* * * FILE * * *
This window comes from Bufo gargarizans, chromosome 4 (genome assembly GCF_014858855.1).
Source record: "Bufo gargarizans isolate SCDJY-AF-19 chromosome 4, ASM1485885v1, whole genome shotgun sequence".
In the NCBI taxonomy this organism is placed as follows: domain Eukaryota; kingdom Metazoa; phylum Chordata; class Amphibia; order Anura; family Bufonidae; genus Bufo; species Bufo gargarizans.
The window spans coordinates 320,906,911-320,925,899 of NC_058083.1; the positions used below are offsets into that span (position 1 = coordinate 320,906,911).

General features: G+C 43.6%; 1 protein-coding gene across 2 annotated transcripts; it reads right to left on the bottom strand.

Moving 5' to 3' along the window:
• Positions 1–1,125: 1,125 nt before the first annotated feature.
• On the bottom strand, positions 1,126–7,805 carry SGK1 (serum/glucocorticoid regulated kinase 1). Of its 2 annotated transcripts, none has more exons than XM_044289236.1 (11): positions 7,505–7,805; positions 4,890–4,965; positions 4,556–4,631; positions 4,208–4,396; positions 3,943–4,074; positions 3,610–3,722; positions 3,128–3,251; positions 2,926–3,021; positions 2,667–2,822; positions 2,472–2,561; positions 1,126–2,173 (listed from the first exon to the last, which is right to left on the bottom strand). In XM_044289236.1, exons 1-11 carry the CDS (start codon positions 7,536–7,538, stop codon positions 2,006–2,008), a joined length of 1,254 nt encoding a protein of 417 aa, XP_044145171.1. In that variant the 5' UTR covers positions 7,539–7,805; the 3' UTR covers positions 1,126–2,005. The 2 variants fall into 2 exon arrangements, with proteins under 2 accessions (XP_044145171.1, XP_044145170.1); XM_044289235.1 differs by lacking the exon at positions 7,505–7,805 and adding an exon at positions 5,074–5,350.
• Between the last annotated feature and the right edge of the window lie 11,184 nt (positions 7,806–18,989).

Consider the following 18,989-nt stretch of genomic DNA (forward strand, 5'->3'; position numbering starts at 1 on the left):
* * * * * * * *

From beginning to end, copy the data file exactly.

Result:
This window comes from Bufo gargarizans, chromosome 4 (genome assembly GCF_014858855.1).
Source record: "Bufo gargarizans isolate SCDJY-AF-19 chromosome 4, ASM1485885v1, whole genome shotgun sequence".
In the NCBI taxonomy this organism is placed as follows: domain Eukaryota; kingdom Metazoa; phylum Chordata; class Amphibia; order Anura; family Bufonidae; genus Bufo; species Bufo gargarizans.
The window spans coordinates 320,906,911-320,925,899 of NC_058083.1; the positions used below are offsets into that span (position 1 = coordinate 320,906,911).

General features: G+C 43.6%; 1 protein-coding gene across 2 annotated transcripts; it reads right to left on the bottom strand.

Moving 5' to 3' along the window:
• Positions 1–1,125: 1,125 nt before the first annotated feature.
• On the bottom strand, positions 1,126–7,805 carry SGK1 (serum/glucocorticoid regulated kinase 1). Of its 2 annotated transcripts, none has more exons than XM_044289236.1 (11): positions 7,505–7,805; positions 4,890–4,965; positions 4,556–4,631; positions 4,208–4,396; positions 3,943–4,074; positions 3,610–3,722; positions 3,128–3,251; positions 2,926–3,021; positions 2,667–2,822; positions 2,472–2,561; positions 1,126–2,173 (listed from the first exon to the last, which is right to left on the bottom strand). In XM_044289236.1, exons 1-11 carry the CDS (start codon positions 7,536–7,538, stop codon positions 2,006–2,008), a joined length of 1,254 nt encoding a protein of 417 aa, XP_044145171.1. In that variant the 5' UTR covers positions 7,539–7,805; the 3' UTR covers positions 1,126–2,005. The 2 variants fall into 2 exon arrangements, with proteins under 2 accessions (XP_044145171.1, XP_044145170.1); XM_044289235.1 differs by lacking the exon at positions 7,505–7,805 and adding an exon at positions 5,074–5,350.
• Between the last annotated feature and the right edge of the window lie 11,184 nt (positions 7,806–18,989).

Consider the following 18,989-nt stretch of genomic DNA (forward strand, 5'->3'; position numbering starts at 1 on the left):